at least one opposing tab slot defined by a second opposing wall portion, wherein
the at least one opposing tab slot is configured to receive the locking tab of a different solar collector pipe in removable engagement.
18. The solar energy collection system of claim 17, wherein the at least one opposing tab slot comprises a plurality of tab slots configured to receive the locking tab of the different solar collector pipe in removable engagement such that the different solar collector pipe may be positioned to account for a plurality of structural angles.
19. The solar energy collection system of claim 10 further comprising at least one mounting bracket for removably mounting the at least two solar collector pipes against a structure.
20. The solar energy collection system of claim 19, wherein the at least one mounting bracket is positioned at one of a 22.5° angle and a 45° angle from a horizontal lower axis of the at least one mounting bracket.
21. The solar energy collection system of claim 19, wherein the at least one mounting bracket is adjustable between a plurality of angles.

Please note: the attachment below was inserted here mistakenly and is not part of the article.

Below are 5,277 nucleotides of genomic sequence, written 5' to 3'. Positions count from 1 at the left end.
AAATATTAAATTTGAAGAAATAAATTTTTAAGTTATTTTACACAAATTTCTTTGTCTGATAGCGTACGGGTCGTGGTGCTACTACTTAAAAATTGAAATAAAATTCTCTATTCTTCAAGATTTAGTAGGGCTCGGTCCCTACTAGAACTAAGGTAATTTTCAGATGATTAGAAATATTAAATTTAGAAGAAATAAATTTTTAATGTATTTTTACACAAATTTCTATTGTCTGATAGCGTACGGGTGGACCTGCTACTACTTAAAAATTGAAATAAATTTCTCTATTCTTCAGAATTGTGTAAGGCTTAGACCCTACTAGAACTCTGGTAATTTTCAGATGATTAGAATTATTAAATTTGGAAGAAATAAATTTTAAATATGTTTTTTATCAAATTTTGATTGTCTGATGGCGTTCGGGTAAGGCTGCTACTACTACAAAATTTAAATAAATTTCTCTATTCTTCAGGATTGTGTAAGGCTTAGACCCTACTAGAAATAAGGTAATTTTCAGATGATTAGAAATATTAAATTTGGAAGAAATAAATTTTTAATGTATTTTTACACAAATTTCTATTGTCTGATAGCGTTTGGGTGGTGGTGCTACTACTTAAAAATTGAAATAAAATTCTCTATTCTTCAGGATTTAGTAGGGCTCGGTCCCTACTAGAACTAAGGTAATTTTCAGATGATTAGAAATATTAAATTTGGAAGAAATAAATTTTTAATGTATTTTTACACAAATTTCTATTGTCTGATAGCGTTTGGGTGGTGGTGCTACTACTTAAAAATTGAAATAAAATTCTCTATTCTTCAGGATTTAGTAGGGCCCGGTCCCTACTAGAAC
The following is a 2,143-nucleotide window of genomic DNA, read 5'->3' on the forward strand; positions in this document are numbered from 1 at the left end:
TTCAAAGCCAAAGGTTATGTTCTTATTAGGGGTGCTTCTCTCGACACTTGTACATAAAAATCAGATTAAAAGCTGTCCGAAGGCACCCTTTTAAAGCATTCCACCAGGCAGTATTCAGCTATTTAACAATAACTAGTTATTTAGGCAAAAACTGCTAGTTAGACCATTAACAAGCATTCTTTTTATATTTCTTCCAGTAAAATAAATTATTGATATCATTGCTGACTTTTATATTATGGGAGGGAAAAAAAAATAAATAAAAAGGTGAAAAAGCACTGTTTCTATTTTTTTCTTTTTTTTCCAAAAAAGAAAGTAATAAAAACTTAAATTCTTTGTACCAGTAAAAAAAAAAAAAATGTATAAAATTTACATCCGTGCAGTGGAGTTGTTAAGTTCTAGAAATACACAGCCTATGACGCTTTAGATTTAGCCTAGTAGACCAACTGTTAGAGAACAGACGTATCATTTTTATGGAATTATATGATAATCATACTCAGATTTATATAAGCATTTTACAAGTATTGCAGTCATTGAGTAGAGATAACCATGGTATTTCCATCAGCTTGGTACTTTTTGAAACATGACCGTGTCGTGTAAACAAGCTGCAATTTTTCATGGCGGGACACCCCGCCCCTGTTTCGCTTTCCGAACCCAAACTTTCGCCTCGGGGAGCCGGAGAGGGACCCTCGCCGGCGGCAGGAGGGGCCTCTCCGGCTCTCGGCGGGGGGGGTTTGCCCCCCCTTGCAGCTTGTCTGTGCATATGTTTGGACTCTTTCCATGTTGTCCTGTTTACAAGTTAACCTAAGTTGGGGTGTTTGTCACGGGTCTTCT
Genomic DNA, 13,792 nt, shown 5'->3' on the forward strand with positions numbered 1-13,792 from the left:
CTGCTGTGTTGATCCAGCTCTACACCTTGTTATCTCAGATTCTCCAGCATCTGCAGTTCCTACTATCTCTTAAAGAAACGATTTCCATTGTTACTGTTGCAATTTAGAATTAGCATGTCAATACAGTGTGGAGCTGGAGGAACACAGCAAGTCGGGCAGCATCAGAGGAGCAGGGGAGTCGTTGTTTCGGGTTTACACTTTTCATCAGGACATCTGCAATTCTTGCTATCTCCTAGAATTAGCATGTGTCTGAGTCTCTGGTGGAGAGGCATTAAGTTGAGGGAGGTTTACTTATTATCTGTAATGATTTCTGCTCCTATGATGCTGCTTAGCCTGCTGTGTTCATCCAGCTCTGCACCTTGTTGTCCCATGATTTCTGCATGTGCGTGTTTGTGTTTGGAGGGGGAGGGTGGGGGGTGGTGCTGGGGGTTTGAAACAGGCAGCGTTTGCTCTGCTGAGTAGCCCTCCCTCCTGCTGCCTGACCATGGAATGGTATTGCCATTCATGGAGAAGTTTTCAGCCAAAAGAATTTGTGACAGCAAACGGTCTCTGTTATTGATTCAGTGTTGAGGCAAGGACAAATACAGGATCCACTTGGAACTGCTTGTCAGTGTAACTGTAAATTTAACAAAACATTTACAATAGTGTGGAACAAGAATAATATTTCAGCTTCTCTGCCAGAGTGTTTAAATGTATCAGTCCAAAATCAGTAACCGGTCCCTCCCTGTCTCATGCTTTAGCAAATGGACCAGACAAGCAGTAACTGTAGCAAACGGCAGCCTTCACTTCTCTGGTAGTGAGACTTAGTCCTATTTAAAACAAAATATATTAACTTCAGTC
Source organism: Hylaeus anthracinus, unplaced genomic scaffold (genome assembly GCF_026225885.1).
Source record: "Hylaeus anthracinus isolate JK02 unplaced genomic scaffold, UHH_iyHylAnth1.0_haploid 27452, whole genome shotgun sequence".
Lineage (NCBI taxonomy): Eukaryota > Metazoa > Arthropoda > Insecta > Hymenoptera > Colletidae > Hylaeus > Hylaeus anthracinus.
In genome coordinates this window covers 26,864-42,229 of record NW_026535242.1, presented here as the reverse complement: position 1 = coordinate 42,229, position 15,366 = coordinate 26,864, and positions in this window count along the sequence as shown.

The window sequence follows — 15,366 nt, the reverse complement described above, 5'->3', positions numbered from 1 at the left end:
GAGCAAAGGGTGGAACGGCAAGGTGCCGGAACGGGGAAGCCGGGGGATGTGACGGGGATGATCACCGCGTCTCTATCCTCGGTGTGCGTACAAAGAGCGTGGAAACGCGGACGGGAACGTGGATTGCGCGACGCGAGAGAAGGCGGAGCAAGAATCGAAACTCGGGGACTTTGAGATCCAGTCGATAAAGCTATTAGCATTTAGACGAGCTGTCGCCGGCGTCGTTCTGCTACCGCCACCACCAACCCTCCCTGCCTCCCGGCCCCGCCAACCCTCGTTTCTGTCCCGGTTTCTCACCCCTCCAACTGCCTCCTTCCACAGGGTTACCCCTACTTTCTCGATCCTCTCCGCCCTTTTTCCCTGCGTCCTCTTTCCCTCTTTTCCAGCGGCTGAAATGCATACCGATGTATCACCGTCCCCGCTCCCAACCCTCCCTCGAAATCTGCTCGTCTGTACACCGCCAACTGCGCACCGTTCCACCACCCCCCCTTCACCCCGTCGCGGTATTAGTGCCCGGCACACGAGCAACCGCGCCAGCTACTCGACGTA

22. The solar energy collection system of claim 10 further comprising at least one pipe connector for connecting the at least two solar collector pipes together in fluid flow communication.
23. The solar energy collection system of claim 19, wherein the at least one pipe connector is for connecting one of the at least two solar collector pipes together with a cylindrical pipe in fluid flow communication.
24. The solar energy collection system of claim 10, wherein the at least two solar collector pipes comprise a plurality of solar collector pipes.
25. The solar energy collection system of claim 24, wherein the plurality of solar collector pipes are integrally joined together in a fixed immovable relationship relative to each other in a unitary body.
26. The solar energy collection system of claim 10 further comprising a thermal storage device in fluid flow communication with the at least two solar collector and configured to store heated fluid.